Erik Goddard

Works of Fiction

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The Kidnapping of Sarah Easton

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My work spans a few different themes: mostly thriller/suspense, horror and sci-fi. I also write some young adult themes of adventure and discovery.  

I wrote my first short story when I was in third grade (which I still have.) I grew up reading a wide variety of books from ​​adventure to mystery, horror, science fiction, and crime. I still have some of the young adult and children's books that shaped my early years, and those and the adult fiction that followed continues to shape my own work.

I grew up reading stuff like Willard Price, Hardy Boys, Robert Arthur Jr., Edgar Rice Burroughs, Whitley Streiber, Stephen King, James Clavell, Isaac Asimov, Frank Herbert, Lovecraft, Arthur C. Clarke, Jules Verne, H. G. Wells, George Orwell, Phillip K. Dick and so many more. I've loved mysteries, crime, historical, and literary, but my true love is suspense, thrillers, horror and sci fi. Some of my favorite titles include Salem's Lot, The Shining, Rendevous with Rama, Dracula, Lord of the Rings, The Talented Mr. Ripley, The Collector, Dune, We Have Always Lived in the Castle, The Haunting, The Incredible Shrinking Man, Great Expectations, Turn of the Screw, Love in the Time of Cholera, Devil in the White City.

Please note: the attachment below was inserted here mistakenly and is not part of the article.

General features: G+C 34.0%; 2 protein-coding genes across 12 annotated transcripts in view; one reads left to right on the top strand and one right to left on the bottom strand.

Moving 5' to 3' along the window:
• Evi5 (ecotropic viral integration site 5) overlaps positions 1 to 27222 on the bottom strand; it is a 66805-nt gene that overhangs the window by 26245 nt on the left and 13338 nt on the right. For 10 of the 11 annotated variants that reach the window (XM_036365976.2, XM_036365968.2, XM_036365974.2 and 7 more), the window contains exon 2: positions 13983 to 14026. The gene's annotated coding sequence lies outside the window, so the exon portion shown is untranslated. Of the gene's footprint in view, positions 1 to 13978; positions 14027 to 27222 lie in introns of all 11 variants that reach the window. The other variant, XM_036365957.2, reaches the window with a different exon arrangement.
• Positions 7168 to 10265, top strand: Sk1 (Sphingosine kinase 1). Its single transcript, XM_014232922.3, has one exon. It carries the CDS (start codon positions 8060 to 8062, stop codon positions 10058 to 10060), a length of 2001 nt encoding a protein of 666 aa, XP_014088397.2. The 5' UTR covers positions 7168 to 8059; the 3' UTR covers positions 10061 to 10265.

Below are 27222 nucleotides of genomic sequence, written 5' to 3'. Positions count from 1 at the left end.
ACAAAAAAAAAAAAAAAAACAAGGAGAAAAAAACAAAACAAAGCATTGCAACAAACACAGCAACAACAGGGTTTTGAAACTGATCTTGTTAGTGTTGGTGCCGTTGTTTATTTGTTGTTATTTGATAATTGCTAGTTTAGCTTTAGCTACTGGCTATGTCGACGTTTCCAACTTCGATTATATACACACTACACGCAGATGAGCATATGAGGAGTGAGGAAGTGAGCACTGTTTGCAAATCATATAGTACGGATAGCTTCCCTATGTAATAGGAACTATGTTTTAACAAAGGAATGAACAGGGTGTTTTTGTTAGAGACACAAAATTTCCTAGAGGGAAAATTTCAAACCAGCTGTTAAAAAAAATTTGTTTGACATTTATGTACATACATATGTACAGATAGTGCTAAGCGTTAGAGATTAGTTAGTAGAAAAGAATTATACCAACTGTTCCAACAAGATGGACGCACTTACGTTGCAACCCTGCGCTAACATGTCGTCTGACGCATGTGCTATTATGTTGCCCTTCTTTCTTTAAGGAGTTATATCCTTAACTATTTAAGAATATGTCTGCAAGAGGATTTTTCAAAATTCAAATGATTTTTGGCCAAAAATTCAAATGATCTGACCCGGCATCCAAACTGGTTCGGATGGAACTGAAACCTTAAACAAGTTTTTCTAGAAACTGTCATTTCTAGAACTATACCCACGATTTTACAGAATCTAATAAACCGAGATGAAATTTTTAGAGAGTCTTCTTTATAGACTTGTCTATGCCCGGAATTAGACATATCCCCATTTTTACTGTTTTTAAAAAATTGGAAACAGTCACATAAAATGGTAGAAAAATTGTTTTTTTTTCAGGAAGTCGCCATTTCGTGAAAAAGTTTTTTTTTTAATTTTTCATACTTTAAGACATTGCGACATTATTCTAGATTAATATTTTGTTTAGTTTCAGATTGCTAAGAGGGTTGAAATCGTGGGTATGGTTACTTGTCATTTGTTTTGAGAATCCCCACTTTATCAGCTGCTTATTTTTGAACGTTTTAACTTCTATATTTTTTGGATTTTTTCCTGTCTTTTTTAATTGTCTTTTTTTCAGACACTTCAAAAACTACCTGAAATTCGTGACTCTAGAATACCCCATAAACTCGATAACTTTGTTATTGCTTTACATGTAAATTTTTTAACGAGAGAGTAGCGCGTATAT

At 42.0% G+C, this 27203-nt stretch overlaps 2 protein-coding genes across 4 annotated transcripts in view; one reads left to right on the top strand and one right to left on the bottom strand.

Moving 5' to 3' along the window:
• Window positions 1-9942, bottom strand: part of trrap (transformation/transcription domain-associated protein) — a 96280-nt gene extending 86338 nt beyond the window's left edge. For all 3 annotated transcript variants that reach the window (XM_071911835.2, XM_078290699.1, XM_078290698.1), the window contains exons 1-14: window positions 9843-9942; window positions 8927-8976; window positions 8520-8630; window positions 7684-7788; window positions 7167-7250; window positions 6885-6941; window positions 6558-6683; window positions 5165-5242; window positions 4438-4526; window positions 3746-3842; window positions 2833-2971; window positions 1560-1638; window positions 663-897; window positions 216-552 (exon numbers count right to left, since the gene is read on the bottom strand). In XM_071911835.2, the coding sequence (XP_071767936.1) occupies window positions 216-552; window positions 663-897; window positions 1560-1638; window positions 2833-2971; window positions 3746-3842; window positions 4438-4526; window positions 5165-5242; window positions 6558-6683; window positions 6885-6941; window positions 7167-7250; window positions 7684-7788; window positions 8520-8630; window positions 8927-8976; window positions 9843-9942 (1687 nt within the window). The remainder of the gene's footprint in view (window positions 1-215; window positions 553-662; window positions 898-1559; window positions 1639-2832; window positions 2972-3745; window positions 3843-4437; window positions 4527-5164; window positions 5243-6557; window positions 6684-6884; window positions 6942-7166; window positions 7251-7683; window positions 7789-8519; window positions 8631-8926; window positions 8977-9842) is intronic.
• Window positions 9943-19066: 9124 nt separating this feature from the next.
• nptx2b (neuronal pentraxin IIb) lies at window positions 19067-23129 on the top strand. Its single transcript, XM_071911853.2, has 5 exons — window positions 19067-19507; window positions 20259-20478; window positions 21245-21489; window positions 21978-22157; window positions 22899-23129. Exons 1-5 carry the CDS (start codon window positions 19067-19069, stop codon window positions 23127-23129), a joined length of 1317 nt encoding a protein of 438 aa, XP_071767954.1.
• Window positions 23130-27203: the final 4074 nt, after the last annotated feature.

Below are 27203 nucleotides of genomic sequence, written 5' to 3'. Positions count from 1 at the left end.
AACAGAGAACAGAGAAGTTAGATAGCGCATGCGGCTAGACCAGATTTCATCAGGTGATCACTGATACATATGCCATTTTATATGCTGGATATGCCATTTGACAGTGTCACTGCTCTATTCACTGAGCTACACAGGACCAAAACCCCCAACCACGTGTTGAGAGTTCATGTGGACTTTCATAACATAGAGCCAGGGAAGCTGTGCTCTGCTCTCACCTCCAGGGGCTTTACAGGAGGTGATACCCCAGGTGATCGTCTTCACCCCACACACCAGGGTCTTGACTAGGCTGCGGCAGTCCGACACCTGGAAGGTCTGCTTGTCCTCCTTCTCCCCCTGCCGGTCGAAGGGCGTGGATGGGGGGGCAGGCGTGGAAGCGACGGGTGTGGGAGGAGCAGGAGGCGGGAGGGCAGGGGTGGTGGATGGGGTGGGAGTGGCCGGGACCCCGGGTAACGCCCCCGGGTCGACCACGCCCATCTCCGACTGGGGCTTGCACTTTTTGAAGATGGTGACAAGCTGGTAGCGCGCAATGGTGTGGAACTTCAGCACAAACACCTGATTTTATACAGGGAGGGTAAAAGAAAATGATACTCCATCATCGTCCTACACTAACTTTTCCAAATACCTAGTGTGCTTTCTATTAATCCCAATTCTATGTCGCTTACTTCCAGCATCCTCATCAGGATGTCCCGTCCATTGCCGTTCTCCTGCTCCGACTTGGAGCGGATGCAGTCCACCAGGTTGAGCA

I love discovering new writers and new stories. I am firmly in the camp that maintains not all stories have been written yet. There is always something new.



My Writing Style

My goodreads updates:

Generally speaking, I write stories about fictional themes that interest me: suspense, fear of the unknown, and unexpected outcomes. These stories can involve victims, criminal elements, unknown connections between people, or observations that remain unexplainable. Strange things happening to ordinary people, or people getting caught up in dangerous situations are recurring themes of suspense that motivate me.  


According to Wikipedia:

Suspense is a state of mental uncertainty, anxiety, being undecided, or being doubtful. In a dramatic work, suspense is the anticipation of the outcome of a plot or of the solution to an uncertainty, puzzle, or mystery, particularly as it affects a character for whom one has sympathy. 

Erik Goddard